Broad is beautiful
For many years, I had used “narrow, shallow and hollow” to describe our economic growth performance. In particular, “narrow” referred to the limited sectors or industries driving our economy’s growth, thereby benefiting from it. These were dominantly in services, with the financial sector (banking and insurance), real estate, and business outsourcing services historically growing the fastest among the various industries of our economy.
Finance, in particular, grew briskly and consistently regardless of the pace of growth of the overall economy—suggesting that the banks thrived whether the economy is up or down. This is seen in how, in the last 15 years, when GDP growth averaged 5.8 percent annually, the financial sector grew annually at an average of 8.7 percent. Even when GDP growth hit its lowest in 2009 at 0.9 percent, the financial sector still grew at a hefty 8.3 percent! With bankers seemingly profiting through thick or thin, it’s no surprise that those who own our biggest banks are also among our top billionaires.
Real estate development is the other consistent rapid grower. Like finance, its average annual growth rate over the last 15 years (6.5 percent) significantly exceeds the average GDP growth rate, although not by as much as finance. In 2011, even as the economy slowed down dramatically to 3.9-percent growth after a high-growth (7.3 percent) election year, real estate surged by 9.3 percent, nonetheless.
But the industry does not necessarily benefit during economic slowdowns and grow consistently faster than the overall economy like finance does. In the first half of this year, when GDP grew at an annual rate of 6.3 percent, real estate grew by only 4.3 percent, and at the worst of the last global financial crisis, it actually contracted by 1 percent even as the overall economy still grew slightly.
Still, there is no doubt that real property development has been and continues to be highly profitable, and, like banking, is a business that is a major source of wealth for our top billionaires—another fast-growth industry where the greatest benefit accrues to relatively few.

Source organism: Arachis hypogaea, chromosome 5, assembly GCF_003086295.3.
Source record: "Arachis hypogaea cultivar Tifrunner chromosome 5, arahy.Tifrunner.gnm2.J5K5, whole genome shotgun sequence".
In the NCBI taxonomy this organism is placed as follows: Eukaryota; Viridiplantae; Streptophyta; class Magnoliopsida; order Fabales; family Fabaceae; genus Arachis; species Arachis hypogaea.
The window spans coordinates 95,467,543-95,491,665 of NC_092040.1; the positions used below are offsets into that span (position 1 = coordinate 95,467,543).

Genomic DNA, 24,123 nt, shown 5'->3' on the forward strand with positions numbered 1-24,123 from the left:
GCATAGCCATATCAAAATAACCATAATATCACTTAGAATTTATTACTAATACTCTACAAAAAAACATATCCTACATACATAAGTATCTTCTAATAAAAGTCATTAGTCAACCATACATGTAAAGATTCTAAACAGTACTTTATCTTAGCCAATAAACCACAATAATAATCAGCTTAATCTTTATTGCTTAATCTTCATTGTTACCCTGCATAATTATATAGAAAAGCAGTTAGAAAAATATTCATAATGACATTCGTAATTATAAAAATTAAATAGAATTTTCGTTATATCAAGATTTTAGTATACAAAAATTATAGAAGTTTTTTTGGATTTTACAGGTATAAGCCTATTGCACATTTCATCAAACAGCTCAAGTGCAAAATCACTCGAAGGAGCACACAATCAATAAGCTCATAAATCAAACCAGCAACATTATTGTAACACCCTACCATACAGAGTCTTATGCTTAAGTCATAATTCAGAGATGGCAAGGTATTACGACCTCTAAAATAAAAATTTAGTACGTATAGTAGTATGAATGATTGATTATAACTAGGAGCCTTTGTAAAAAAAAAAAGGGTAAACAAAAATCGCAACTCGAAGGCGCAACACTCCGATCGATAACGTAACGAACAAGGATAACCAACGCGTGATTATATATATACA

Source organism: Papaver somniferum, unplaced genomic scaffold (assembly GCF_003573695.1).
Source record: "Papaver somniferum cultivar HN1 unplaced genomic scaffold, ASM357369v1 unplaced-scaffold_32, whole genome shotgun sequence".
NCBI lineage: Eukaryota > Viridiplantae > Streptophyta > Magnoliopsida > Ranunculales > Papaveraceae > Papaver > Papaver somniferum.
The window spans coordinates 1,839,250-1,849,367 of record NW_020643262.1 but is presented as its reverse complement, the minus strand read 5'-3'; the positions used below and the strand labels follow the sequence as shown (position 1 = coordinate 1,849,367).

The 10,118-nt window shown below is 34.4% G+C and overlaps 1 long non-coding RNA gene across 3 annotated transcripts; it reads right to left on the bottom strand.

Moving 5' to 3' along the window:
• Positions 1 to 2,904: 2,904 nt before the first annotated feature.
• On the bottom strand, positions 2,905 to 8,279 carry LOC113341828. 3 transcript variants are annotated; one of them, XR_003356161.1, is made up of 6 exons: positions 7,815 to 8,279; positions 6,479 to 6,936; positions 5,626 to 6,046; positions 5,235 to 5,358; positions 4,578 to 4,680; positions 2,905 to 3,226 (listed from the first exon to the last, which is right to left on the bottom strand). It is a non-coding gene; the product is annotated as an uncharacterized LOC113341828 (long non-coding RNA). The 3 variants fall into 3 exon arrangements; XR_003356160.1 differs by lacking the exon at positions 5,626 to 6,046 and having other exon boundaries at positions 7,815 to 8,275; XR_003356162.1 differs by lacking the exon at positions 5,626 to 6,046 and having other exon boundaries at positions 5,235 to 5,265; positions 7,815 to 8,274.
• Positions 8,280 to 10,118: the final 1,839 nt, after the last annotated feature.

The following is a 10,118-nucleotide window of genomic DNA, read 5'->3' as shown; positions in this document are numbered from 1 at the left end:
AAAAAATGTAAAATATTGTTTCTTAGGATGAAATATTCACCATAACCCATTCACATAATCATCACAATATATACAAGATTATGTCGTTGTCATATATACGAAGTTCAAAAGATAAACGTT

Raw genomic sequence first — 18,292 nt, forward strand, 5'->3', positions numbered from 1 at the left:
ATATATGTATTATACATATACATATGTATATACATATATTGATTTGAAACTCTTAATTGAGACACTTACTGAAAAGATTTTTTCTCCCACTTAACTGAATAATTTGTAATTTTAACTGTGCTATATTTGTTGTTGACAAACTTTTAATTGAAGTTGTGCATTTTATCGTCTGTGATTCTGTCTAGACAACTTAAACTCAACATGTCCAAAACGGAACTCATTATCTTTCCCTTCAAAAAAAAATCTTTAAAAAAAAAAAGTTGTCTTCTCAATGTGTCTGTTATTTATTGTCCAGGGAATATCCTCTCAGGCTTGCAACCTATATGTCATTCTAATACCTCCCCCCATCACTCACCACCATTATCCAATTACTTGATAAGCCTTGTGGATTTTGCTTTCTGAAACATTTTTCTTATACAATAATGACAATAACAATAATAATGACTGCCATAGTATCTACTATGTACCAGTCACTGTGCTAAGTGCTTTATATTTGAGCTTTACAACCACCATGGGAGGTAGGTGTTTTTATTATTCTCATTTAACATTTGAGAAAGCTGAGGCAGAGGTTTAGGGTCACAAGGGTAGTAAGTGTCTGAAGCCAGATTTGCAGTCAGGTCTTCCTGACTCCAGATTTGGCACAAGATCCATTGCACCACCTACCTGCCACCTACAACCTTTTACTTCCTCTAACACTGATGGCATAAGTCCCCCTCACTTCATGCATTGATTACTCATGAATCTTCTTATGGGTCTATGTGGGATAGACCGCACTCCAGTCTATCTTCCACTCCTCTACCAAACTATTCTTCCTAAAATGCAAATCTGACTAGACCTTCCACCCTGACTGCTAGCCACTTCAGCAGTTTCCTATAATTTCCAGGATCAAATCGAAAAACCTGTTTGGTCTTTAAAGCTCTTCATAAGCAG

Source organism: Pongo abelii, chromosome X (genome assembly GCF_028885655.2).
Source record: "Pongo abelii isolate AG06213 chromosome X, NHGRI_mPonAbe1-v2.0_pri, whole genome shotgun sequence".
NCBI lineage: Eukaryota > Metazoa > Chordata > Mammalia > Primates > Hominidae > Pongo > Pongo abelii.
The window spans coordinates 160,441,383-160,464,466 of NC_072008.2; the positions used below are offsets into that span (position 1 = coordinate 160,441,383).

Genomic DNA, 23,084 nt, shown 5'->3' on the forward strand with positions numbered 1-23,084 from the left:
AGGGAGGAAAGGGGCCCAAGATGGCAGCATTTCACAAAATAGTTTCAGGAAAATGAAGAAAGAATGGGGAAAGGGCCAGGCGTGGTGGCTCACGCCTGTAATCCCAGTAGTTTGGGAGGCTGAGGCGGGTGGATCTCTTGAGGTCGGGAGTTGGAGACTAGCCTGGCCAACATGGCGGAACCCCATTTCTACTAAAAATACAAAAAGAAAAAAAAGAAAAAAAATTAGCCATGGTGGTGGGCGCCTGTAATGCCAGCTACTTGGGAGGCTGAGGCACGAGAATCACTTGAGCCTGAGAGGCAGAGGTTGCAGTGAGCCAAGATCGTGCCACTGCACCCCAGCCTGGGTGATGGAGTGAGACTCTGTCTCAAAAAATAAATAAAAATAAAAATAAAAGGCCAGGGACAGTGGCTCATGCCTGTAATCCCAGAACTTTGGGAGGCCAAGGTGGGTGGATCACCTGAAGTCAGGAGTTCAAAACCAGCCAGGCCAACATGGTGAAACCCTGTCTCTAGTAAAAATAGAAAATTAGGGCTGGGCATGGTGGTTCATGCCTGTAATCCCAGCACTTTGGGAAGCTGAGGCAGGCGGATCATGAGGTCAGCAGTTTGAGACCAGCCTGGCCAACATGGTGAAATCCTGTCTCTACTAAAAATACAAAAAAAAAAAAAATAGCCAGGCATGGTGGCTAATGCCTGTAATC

It was this observation that led us in the 1990s to embark on an economic development strategy aimed at broad-based growth (before the term “inclusive” came in vogue). As chief economic planner then, I defined broad-based growth on three dimensions. First, we needed more broad-based economic growth sectorally, or propelled by much more than services, particularly finance and real property development. Agriculture and manufacturing, being mutually complementary and high job-generating sectors, particularly needed a big boost in their contribution to the economy.
Second, broadness also referred to the geographic dimension, as Metro Manila and its surrounding provinces (in Calabarzon and Central Luzon) accounted for the lion’s share of the nation’s economic activity, hence incomes. Mindanao people constantly criticized the lopsided allocation of resources and government attention to “Imperial Manila” and its environs, at their expense. It was in this light that the Ramos administration made a deliberate push to allocate much more budgetary resources to Mindanao, and tripled its share in the infrastructure budget in the 1990s.
The third dimension of broadness is the temporal one, spanning across generations. One of President Ramos’ first official acts was to create the Philippine Council for Sustainable Development (PCSD), so that representatives of civil society could sit at the same table with national policymakers to plan an environmentally, socially and economically sustainable future for the country. The PCSD did come up with a well-crafted Philippine Agenda 21, our own national strategy for sustainable development. But, as the common lament goes, we have excellent plans, but we falter in their implementation.
Are things less narrow now? Our progress is mixed. For seven years now, manufacturing has grown faster than the overall economy, and investments therein continue coming. Agriculture, however, continues to lag behind. There’s much more to tell, but we will have to tell the fuller story in another article.
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